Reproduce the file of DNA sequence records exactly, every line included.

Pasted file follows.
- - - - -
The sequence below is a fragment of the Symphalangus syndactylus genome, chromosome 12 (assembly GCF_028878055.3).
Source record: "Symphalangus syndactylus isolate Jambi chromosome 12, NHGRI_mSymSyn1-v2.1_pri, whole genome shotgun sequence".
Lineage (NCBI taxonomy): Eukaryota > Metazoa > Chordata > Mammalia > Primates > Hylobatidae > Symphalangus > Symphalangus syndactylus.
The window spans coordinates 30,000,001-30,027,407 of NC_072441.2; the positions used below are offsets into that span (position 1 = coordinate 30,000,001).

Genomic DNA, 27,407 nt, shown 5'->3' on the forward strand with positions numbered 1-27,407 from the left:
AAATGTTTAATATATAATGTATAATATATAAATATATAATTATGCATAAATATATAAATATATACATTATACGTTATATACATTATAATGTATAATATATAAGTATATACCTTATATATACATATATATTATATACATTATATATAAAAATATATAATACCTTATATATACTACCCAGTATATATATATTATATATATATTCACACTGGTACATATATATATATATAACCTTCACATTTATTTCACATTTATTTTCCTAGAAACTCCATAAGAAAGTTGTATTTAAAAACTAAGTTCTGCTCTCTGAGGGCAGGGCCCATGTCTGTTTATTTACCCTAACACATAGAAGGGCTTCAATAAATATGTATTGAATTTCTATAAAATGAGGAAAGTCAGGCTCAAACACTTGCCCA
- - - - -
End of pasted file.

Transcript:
The sequence below is a fragment of the Symphalangus syndactylus genome, chromosome 12 (assembly GCF_028878055.3).
Source record: "Symphalangus syndactylus isolate Jambi chromosome 12, NHGRI_mSymSyn1-v2.1_pri, whole genome shotgun sequence".
Lineage (NCBI taxonomy): Eukaryota > Metazoa > Chordata > Mammalia > Primates > Hylobatidae > Symphalangus > Symphalangus syndactylus.
The window spans coordinates 30,000,001-30,027,407 of NC_072441.2; the positions used below are offsets into that span (position 1 = coordinate 30,000,001).

Genomic DNA, 27,407 nt, shown 5'->3' on the forward strand with positions numbered 1-27,407 from the left:
AAATGTTTAATATATAATGTATAATATATAAATATATAATTATGCATAAATATATAAATATATACATTATACGTTATATACATTATAATGTATAATATATAAGTATATACCTTATATATACATATATATTATATACATTATATATAAAAATATATAATACCTTATATATACTACCCAGTATATATATATTATATATATATTCACACTGGTACATATATATATATATAACCTTCACATTTATTTCACATTTATTTTCCTAGAAACTCCATAAGAAAGTTGTATTTAAAAACTAAGTTCTGCTCTCTGAGGGCAGGGCCCATGTCTGTTTATTTACCCTAACACATAGAAGGGCTTCAATAAATATGTATTGAATTTCTATAAAATGAGGAAAGTCAGGCTCAAACACTTGCCCA